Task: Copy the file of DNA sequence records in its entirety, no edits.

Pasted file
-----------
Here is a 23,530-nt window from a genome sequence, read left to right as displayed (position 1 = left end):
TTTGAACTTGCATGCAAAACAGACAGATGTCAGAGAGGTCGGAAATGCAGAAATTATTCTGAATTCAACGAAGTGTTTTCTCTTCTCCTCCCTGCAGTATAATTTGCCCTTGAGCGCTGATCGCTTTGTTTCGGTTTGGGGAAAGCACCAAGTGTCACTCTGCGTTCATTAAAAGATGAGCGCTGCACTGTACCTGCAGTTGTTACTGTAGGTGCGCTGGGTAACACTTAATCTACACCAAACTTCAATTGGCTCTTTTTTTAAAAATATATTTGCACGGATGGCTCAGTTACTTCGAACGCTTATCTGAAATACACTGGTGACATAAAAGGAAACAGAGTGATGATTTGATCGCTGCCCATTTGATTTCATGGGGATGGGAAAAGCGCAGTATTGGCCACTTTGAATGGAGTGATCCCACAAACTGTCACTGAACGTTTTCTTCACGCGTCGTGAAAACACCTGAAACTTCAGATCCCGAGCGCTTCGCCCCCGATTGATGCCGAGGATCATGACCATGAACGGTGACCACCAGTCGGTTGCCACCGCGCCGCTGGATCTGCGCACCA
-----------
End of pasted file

Here is a 23,530-nt window from a genome sequence, read left to right as displayed (position 1 = left end):
TTTGAACTTGCATGCAAAACAGACAGATGTCAGAGAGGTCGGAAATGCAGAAATTATTCTGAATTCAACGAAGTGTTTTCTCTTCTCCTCCCTGCAGTATAATTTGCCCTTGAGCGCTGATCGCTTTGTTTCGGTTTGGGGAAAGCACCAAGTGTCACTCTGCGTTCATTAAAAGATGAGCGCTGCACTGTACCTGCAGTTGTTACTGTAGGTGCGCTGGGTAACACTTAATCTACACCAAACTTCAATTGGCTCTTTTTTTAAAAATATATTTGCACGGATGGCTCAGTTACTTCGAACGCTTATCTGAAATACACTGGTGACATAAAAGGAAACAGAGTGATGATTTGATCGCTGCCCATTTGATTTCATGGGGATGGGAAAAGCGCAGTATTGGCCACTTTGAATGGAGTGATCCCACAAACTGTCACTGAACGTTTTCTTCACGCGTCGTGAAAACACCTGAAACTTCAGATCCCGAGCGCTTCGCCCCCGATTGATGCCGAGGATCATGACCATGAACGGTGACCACCAGTCGGTTGCCACCGCGCCGCTGGATCTGCGCACCA